Postage stamps and postal history of Crete
Turkish stamps were used in Crete until 1899.
In 1898 Crete obtained autonomy under Turkish suzerainty, but was nevertheless garrisoned by an international military force from Britain, France, Italy and Russia. Britain and Russia issued stamps inscribed in Greek but France and Italy used their own stamps, overprinted with the name of the island.
The first stamps of Crete were issued on 1 March 1900.
On February 1881 as Crete was still part of Ottoman Empire, Greek post offices opened in the three big cities of the island, Chania, Rethymnon and Herakleion. These Greek post offices were consulate departments and they operated until the end of 1881, just for eight or nine months, using Greek stamps (Large Hermes Heads). Due to the very short period that these services operated in Crete, the postal items, stamps and especially letters, are very rare. Crete became part of Greece in 1913 and Greek stamps have been used on the island since then. Remaining Cretan stamps were overprinted and issued in Greece in 1923.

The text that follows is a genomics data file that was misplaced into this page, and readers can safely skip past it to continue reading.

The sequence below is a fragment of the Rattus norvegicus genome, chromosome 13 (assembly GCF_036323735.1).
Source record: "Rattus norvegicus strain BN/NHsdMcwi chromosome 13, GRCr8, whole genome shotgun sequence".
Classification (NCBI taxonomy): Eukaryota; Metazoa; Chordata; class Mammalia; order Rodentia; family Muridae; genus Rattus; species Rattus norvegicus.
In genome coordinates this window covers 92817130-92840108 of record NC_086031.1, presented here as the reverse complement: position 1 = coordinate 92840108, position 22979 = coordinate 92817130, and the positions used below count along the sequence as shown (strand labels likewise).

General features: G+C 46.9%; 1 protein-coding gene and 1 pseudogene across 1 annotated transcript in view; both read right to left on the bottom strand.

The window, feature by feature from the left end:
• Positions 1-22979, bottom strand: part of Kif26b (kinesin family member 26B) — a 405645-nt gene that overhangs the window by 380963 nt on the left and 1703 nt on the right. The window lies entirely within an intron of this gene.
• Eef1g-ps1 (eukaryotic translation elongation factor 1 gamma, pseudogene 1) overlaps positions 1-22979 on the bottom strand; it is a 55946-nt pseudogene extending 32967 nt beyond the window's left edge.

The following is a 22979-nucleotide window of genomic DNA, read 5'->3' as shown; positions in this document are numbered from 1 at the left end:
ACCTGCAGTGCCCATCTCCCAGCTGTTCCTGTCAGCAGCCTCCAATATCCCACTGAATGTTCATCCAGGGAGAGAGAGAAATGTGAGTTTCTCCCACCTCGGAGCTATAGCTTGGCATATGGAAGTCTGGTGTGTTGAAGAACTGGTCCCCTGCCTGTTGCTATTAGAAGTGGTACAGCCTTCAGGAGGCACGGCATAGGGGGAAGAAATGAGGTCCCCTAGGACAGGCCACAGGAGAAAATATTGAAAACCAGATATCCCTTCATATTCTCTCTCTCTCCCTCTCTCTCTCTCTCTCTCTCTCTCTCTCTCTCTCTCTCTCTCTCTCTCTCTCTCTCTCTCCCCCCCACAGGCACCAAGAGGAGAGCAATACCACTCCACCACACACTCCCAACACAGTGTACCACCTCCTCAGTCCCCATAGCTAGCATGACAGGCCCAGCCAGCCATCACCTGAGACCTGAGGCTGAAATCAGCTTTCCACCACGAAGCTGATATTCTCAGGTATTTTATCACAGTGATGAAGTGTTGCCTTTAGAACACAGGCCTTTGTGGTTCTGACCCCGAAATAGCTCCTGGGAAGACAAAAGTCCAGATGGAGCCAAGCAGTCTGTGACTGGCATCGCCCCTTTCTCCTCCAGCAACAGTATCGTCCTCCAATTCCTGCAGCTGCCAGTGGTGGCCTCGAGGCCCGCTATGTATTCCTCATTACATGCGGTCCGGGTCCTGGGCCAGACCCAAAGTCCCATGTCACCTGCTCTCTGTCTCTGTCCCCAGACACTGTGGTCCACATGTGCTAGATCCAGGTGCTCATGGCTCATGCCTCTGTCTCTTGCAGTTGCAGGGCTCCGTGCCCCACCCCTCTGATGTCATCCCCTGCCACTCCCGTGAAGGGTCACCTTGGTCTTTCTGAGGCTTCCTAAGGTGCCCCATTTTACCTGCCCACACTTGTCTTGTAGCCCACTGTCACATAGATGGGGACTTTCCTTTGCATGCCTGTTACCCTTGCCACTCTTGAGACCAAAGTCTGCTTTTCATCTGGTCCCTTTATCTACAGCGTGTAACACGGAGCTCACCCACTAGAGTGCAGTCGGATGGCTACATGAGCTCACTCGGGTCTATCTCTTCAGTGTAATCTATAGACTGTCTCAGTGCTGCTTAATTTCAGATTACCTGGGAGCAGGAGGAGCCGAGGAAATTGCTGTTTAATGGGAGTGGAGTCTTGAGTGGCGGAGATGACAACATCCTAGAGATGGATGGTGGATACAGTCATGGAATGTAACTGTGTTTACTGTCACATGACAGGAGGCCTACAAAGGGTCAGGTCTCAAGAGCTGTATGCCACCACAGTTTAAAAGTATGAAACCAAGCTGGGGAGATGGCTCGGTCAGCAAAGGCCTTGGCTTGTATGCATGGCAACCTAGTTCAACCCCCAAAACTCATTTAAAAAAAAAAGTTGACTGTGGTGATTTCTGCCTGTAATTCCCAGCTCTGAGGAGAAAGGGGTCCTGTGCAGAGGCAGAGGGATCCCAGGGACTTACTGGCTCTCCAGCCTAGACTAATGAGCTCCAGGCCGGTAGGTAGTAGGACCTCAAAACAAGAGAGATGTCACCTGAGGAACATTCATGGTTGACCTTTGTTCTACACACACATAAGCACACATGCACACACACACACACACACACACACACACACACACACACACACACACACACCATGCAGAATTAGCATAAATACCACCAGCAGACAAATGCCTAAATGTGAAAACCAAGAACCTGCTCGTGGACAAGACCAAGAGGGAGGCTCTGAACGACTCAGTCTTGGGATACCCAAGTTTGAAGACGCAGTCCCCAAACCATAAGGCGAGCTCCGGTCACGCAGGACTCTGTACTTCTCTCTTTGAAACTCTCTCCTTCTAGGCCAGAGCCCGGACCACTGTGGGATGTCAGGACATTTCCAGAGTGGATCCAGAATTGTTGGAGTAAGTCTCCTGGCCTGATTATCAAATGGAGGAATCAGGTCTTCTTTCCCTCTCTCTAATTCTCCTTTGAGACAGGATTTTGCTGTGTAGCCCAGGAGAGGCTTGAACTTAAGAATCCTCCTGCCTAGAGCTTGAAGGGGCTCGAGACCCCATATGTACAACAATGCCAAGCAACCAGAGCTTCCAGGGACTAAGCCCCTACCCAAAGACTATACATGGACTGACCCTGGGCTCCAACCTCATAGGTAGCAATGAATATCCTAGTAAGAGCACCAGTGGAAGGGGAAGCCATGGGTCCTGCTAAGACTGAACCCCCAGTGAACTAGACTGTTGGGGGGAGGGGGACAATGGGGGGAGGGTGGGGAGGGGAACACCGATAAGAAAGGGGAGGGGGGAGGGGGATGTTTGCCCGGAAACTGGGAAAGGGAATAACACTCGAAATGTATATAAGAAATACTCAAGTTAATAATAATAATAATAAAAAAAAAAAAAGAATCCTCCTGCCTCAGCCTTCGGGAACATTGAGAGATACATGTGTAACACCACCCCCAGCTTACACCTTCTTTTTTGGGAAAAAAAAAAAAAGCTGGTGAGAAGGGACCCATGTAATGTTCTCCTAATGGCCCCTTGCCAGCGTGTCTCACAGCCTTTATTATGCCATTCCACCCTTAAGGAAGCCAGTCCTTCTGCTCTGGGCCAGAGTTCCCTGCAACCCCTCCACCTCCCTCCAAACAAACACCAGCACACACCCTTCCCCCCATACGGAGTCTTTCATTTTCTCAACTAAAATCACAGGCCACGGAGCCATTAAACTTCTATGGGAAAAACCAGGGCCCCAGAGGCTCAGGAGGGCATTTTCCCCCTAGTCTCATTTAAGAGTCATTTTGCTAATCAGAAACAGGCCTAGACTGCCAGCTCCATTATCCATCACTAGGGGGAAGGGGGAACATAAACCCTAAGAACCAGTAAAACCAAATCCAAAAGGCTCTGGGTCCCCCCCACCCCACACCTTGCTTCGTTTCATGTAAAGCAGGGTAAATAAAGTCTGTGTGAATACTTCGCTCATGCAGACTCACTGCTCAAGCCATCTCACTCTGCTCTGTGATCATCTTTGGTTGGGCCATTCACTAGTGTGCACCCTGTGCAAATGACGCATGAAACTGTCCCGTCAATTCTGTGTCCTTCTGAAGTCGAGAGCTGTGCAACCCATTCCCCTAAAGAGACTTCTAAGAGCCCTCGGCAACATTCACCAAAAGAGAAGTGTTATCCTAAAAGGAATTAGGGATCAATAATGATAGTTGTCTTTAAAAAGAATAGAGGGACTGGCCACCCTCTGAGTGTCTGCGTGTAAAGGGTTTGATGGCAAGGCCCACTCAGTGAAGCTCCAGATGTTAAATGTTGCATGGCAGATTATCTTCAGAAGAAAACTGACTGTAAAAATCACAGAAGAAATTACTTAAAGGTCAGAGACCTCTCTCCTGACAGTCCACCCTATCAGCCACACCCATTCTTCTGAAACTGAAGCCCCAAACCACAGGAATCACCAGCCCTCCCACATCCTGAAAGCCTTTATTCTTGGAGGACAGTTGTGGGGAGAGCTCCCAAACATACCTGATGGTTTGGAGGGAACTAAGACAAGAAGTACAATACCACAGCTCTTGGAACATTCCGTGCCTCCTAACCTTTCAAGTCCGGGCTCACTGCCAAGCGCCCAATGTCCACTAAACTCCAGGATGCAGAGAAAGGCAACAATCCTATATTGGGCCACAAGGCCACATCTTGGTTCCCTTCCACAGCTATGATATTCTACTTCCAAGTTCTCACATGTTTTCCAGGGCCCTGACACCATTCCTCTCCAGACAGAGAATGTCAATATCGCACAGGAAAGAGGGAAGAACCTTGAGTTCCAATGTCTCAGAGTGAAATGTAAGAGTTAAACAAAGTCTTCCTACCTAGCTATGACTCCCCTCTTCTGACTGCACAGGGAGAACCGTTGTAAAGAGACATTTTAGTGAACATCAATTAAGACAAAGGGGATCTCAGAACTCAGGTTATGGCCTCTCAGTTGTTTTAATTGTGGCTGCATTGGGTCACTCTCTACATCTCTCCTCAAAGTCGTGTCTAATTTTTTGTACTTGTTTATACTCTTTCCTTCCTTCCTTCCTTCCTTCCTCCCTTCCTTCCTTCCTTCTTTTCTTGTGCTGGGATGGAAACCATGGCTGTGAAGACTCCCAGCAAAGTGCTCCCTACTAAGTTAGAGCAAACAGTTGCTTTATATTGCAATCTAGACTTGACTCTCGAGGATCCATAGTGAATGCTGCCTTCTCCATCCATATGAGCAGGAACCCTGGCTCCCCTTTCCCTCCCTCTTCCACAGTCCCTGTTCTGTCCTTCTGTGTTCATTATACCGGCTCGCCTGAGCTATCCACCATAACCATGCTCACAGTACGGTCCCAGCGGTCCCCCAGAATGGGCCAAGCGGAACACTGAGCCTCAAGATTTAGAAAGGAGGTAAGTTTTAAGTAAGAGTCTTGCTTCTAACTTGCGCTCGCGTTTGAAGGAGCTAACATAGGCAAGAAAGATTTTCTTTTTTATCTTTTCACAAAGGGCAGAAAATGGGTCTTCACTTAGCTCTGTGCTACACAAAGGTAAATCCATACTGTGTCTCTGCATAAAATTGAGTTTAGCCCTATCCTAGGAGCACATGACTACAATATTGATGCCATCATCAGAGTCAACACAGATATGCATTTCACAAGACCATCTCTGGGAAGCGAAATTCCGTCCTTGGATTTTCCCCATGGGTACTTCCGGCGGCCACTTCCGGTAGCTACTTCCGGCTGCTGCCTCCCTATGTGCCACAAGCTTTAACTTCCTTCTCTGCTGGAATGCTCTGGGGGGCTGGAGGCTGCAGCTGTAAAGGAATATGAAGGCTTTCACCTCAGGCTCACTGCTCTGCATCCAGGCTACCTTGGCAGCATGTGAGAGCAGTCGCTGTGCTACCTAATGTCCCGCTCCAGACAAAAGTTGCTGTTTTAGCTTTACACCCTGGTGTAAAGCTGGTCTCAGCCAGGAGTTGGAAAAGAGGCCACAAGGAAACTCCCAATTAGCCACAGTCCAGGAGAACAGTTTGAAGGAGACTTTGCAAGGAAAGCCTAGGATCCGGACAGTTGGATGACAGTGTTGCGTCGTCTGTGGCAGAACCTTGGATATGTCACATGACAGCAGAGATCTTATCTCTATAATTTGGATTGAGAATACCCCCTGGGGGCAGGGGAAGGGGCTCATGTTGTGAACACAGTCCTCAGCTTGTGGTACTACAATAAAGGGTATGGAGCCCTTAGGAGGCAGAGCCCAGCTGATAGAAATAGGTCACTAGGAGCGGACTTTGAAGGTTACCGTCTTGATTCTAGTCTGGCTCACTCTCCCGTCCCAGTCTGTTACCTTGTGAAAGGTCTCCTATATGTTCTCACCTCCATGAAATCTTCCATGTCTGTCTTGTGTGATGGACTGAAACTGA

- Austrian post offices in Crete
- British post offices in Crete
- French post offices in Crete
- Hellenic Philotelic Society
- Russian post offices in Crete
- Postage stamps and postal history of Greece
- Feenstra, Rienk M. et al. Krete = Crete: Postal History, Postage and Revenue Stamps, Coins and Bank Notes. Ridderkerk: Greek Philatelic Society of the Netherlands, 2001 ISBN 9608527562 448p.
- Lewis, H. L. Crete: Its Postal History and Stamps. Cheltenham: The Author, 1961 198p.
- Papaioannou, Angelos C. The Stamps Of Crete. Athens: Orestes Vlastos (Publishers) Ltd., 2001 53p.
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